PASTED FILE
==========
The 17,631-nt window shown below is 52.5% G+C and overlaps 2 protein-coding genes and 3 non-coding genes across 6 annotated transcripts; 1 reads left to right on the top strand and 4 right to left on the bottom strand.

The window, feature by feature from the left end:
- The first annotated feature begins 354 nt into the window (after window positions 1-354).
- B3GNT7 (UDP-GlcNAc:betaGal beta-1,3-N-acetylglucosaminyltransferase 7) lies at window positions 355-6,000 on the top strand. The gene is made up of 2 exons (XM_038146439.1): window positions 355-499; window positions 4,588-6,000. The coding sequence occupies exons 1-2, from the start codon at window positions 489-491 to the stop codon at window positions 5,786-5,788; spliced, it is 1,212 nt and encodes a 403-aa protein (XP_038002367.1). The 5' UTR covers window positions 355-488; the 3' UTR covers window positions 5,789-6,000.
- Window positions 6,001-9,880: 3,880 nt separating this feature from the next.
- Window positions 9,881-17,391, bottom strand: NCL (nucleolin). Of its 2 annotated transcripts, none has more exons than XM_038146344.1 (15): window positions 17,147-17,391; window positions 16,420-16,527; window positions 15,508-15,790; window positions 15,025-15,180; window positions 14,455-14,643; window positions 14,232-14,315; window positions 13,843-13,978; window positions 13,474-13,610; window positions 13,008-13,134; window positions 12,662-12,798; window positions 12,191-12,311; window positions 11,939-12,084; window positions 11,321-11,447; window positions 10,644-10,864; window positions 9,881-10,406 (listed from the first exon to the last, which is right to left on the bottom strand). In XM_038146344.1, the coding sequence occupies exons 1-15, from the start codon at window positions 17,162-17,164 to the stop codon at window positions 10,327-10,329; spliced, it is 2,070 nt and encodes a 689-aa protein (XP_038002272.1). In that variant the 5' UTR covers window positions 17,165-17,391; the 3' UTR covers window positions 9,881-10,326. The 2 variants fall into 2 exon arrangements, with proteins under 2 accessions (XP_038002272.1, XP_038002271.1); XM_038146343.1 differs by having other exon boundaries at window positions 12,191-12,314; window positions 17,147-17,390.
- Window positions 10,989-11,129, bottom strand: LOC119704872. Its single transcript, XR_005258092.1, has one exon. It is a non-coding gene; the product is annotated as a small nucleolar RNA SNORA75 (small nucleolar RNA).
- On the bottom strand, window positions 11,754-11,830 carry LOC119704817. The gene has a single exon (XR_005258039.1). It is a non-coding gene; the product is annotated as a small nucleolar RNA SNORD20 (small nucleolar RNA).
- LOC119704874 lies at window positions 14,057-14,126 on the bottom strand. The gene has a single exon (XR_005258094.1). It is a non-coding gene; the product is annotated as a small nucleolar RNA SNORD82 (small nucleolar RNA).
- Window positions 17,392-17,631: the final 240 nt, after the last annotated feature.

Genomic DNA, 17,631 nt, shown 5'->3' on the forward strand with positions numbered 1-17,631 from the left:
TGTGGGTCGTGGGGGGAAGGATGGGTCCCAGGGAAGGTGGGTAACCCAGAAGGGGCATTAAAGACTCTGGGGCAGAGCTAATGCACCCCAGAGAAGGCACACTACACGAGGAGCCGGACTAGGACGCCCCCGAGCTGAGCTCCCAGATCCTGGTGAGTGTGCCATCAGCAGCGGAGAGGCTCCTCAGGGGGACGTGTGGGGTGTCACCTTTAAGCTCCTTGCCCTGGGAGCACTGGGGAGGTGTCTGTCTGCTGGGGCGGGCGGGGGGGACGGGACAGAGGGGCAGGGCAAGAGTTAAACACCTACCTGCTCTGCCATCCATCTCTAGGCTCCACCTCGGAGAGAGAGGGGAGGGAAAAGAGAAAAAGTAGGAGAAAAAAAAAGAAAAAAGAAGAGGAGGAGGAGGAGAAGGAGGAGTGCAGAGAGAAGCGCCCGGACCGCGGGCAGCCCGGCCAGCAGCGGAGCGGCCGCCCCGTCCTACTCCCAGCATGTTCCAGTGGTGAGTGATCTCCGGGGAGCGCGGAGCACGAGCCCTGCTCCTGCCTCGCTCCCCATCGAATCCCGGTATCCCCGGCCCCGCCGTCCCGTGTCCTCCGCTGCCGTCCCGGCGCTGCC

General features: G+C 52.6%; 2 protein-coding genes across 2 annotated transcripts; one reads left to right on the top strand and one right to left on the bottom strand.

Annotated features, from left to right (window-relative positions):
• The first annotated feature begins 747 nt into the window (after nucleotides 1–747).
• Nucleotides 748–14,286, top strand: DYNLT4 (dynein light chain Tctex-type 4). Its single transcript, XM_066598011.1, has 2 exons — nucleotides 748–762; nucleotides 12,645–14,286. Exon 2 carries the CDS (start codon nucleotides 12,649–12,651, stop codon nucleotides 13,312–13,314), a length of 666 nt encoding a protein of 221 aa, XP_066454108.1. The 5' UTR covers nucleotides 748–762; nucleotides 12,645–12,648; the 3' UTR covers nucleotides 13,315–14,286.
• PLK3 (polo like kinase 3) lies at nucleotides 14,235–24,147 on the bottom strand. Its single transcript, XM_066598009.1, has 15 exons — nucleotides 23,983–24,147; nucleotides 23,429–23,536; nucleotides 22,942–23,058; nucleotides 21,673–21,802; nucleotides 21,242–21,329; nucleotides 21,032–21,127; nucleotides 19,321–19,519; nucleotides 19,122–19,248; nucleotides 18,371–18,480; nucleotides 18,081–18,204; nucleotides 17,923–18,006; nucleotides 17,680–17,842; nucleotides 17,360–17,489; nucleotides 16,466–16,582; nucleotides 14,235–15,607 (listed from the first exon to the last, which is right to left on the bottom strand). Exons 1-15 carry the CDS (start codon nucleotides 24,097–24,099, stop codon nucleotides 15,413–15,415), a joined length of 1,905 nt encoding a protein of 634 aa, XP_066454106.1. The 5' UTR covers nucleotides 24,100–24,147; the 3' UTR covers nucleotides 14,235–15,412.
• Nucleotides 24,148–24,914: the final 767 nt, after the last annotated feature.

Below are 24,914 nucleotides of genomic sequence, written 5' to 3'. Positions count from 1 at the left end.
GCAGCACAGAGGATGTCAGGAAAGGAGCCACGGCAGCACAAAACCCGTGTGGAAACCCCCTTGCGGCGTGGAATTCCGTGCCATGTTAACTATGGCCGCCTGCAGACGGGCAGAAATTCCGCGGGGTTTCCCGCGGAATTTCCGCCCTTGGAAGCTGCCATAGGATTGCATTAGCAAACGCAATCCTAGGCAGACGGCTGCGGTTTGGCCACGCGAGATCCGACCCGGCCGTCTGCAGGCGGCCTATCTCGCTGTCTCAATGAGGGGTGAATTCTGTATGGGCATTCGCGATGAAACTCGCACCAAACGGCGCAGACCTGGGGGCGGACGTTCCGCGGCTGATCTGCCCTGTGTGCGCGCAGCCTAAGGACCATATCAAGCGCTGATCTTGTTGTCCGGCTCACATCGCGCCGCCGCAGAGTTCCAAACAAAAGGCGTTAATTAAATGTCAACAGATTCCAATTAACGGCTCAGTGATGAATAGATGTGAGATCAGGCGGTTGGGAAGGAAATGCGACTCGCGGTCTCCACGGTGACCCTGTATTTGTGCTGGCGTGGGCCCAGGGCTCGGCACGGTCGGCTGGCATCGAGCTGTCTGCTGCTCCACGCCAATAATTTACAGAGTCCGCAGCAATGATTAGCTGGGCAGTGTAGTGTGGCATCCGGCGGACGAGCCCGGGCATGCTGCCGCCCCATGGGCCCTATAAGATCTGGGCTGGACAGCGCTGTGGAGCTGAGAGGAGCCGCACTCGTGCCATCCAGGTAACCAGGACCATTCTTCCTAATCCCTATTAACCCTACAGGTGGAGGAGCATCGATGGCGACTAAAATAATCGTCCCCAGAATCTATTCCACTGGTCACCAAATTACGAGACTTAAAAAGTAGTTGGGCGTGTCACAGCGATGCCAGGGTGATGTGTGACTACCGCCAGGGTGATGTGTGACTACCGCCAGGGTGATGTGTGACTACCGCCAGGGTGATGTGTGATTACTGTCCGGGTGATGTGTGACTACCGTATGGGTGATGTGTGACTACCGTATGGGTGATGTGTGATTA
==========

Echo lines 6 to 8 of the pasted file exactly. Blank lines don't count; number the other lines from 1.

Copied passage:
- Window positions 9,881-17,391, bottom strand: NCL (nucleolin). Of its 2 annotated transcripts, none has more exons than XM_038146344.1 (15): window positions 17,147-17,391; window positions 16,420-16,527; window positions 15,508-15,790; window positions 15,025-15,180; window positions 14,455-14,643; window positions 14,232-14,315; window positions 13,843-13,978; window positions 13,474-13,610; window positions 13,008-13,134; window positions 12,662-12,798; window positions 12,191-12,311; window positions 11,939-12,084; window positions 11,321-11,447; window positions 10,644-10,864; window positions 9,881-10,406 (listed from the first exon to the last, which is right to left on the bottom strand). In XM_038146344.1, the coding sequence occupies exons 1-15, from the start codon at window positions 17,162-17,164 to the stop codon at window positions 10,327-10,329; spliced, it is 2,070 nt and encodes a 689-aa protein (XP_038002272.1). In that variant the 5' UTR covers window positions 17,165-17,391; the 3' UTR covers window positions 9,881-10,326. The 2 variants fall into 2 exon arrangements, with proteins under 2 accessions (XP_038002272.1, XP_038002271.1); XM_038146343.1 differs by having other exon boundaries at window positions 12,191-12,314; window positions 17,147-17,390.
- Window positions 10,989-11,129, bottom strand: LOC119704872. Its single transcript, XR_005258092.1, has one exon. It is a non-coding gene; the product is annotated as a small nucleolar RNA SNORA75 (small nucleolar RNA).
- On the bottom strand, window positions 11,754-11,830 carry LOC119704817. The gene has a single exon (XR_005258039.1). It is a non-coding gene; the product is annotated as a small nucleolar RNA SNORD20 (small nucleolar RNA).